The process of powder coating can be tricky as there are several new variables at play, like the necessity to ground the metal part being coated and whether the plastic powder has been reclaimed and reused properly, etc. But there is one aspect of the process that is absolutely vital and often overlooked, or at least uncontrolled.

Before a coating can adhere well to a surface, the surface needs to be thoroughly cleaned and prepared. This almost goes without saying. There is no powder coating process that does not require some manner of cleaning and surface preparation; however, these steps are usually only monitored visually, if at all, due to a lack of effective cleanliness measurement tools available for use on the production line.

Whether the powder coating process is done manually on a few parts every hour or is done through automation that is able to coat tens of thousands of parts every day, if there is no way to measure how clean the surfaces are before applying the coating, then failure is inevitable, and costs are high.

Common Polymer Coating Failure Types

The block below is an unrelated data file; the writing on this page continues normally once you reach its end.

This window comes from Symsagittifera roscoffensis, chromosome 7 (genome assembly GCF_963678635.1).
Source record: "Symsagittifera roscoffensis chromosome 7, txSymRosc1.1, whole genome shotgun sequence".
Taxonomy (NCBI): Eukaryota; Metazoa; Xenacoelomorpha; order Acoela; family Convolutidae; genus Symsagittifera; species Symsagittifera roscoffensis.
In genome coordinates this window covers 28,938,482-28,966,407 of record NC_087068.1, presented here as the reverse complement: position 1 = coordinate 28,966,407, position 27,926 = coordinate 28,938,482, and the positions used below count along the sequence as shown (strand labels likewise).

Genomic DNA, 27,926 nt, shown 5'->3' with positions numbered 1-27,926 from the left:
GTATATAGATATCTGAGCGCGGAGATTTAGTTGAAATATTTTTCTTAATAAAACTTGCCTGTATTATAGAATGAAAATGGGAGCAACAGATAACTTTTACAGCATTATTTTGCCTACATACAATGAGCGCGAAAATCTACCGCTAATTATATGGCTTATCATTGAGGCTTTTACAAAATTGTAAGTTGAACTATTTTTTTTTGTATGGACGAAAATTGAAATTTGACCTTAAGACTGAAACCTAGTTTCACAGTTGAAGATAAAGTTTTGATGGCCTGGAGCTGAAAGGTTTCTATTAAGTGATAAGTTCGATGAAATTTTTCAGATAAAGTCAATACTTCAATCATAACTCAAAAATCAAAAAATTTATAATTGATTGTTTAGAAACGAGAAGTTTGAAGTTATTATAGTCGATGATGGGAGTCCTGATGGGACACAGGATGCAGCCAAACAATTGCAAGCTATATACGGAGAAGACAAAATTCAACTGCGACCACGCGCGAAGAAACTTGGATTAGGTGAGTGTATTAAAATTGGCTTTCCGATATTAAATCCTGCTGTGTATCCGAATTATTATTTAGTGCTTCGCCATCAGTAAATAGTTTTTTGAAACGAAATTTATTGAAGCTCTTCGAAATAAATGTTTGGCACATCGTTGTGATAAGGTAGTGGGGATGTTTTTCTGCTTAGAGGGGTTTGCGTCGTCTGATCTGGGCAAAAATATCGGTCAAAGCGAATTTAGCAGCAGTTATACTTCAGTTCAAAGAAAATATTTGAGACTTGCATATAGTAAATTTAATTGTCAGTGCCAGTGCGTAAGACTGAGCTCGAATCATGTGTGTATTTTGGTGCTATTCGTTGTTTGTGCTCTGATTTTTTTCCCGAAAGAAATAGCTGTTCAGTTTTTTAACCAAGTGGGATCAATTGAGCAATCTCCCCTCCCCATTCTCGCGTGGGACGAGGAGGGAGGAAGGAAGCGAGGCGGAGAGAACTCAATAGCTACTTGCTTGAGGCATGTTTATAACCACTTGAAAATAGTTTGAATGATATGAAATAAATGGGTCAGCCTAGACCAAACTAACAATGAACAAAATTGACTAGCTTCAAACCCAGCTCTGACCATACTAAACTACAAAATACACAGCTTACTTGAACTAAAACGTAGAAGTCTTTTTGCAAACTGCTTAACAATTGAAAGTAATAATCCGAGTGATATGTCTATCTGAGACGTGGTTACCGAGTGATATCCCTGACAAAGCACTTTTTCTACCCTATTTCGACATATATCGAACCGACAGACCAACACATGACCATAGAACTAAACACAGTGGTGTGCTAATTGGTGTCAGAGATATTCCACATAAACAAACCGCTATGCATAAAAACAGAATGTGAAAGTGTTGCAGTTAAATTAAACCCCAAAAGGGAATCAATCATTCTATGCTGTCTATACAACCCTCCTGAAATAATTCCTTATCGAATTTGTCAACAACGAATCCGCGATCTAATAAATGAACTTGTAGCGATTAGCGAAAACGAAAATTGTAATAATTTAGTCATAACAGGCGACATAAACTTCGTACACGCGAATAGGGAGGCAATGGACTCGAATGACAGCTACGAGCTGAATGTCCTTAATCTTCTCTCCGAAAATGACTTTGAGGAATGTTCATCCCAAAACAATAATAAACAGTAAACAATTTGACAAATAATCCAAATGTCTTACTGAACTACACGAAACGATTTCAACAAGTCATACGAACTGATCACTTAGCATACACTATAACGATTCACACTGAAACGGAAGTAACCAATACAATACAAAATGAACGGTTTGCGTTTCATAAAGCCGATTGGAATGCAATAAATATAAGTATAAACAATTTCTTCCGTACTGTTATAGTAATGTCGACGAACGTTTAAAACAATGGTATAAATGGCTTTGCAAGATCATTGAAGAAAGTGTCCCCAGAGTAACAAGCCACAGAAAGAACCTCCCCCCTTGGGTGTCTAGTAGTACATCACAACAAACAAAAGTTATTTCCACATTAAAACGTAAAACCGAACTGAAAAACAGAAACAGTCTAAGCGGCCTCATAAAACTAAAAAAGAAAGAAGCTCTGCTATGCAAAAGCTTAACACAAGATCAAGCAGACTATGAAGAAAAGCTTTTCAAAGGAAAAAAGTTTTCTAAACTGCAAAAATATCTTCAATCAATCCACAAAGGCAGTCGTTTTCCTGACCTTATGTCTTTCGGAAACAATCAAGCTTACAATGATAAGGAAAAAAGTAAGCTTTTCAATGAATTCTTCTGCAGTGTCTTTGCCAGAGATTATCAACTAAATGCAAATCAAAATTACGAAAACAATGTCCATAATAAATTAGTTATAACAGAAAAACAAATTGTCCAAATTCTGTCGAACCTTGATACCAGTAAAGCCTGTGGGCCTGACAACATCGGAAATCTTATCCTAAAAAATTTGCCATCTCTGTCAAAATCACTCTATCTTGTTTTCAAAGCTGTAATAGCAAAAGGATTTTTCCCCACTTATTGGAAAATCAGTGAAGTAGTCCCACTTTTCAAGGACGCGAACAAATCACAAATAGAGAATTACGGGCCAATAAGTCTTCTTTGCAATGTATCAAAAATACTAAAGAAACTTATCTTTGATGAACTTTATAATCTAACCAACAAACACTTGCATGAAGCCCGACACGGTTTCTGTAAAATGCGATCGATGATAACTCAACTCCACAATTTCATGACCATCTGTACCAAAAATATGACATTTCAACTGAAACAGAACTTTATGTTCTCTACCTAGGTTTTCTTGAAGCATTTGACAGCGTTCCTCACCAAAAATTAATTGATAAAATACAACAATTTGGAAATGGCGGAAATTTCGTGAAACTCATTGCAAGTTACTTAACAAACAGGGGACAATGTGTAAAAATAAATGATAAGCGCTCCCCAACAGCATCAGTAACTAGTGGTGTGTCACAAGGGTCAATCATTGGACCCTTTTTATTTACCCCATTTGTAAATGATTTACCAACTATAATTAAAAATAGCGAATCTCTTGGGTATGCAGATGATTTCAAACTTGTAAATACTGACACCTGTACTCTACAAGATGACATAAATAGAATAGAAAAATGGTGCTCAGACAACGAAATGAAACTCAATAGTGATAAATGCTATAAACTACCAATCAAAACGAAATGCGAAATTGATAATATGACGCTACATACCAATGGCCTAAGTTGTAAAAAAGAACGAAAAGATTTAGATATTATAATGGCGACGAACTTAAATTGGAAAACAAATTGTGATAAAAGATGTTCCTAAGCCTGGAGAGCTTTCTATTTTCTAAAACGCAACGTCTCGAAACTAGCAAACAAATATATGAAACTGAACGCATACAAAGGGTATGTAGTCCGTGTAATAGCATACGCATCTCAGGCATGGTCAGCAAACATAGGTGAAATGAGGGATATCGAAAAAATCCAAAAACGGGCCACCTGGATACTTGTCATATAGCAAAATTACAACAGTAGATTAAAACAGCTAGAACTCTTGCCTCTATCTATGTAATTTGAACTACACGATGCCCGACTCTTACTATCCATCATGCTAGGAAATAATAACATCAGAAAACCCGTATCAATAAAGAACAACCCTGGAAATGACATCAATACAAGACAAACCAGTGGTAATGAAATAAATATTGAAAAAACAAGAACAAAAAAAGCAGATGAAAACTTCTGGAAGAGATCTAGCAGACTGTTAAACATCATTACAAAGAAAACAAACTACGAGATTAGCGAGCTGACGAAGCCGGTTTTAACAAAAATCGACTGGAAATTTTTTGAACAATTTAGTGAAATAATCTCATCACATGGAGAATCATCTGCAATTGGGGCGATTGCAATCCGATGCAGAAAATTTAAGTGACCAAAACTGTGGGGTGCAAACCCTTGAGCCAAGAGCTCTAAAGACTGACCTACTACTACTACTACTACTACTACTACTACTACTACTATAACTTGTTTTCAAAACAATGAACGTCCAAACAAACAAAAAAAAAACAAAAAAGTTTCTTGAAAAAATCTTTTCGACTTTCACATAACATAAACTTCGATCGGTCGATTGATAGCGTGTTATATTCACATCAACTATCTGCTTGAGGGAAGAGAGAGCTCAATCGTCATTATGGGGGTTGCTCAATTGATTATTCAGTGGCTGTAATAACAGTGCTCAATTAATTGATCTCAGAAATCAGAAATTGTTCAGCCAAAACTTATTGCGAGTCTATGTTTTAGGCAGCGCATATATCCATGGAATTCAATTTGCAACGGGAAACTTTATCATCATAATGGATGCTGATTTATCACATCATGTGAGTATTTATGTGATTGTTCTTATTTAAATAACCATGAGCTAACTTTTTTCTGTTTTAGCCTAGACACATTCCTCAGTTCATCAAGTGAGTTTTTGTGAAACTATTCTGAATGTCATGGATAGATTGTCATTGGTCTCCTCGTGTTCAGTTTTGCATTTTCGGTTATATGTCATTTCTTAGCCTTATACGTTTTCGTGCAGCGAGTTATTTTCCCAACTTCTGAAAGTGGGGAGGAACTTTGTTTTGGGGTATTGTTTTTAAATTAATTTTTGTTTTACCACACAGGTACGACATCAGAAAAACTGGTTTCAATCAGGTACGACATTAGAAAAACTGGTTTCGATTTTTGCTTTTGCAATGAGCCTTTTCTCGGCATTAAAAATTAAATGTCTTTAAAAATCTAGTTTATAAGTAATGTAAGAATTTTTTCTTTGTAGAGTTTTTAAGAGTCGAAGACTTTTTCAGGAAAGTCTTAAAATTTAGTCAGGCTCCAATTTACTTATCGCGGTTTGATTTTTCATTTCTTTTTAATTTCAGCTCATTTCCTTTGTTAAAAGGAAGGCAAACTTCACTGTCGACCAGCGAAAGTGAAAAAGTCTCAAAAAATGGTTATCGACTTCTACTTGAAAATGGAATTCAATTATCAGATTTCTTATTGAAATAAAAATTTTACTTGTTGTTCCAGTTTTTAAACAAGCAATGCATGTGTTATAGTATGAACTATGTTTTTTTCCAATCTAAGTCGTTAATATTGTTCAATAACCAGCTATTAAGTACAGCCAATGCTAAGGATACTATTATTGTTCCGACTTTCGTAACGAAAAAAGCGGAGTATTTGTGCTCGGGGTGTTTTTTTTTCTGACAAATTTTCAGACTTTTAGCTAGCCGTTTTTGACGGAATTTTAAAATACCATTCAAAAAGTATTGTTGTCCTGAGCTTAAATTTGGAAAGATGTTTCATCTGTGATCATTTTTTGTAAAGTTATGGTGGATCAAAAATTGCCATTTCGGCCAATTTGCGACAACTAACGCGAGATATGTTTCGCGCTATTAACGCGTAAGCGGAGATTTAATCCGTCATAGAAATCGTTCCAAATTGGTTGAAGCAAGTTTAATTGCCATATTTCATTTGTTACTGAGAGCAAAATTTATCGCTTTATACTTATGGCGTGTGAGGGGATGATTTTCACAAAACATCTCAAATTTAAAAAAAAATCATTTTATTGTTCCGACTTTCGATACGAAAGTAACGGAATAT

Polymer coating failure is a massive economic cost to society. Every major bridge in the United States is rusting, proper maintenance of any metal fire escape requires consistent reapplication of protective coatings, and corrosion is a leading reason for oil pipeline leakage and spills.

polymer-failure-coating-type-major-bridges-in-the-united-statesIn 2013, 70,000 bridges qualified as “structurally deficient” across the country. That same year, the American Society of Civil Engineers report card for American Infrastructure gave the nation a D+ on its infrastructure, and it put the estimated investment needed by 2020 at $3.6 trillion. The Association for Materials Protection and Performance (AMPP, formerly NACE - National Association of Corrosion Engineers) Institute estimates that “unmitigated corrosion costs the U.S. economy over $500 billion each year, or roughly 3.1 percent of our GDP.”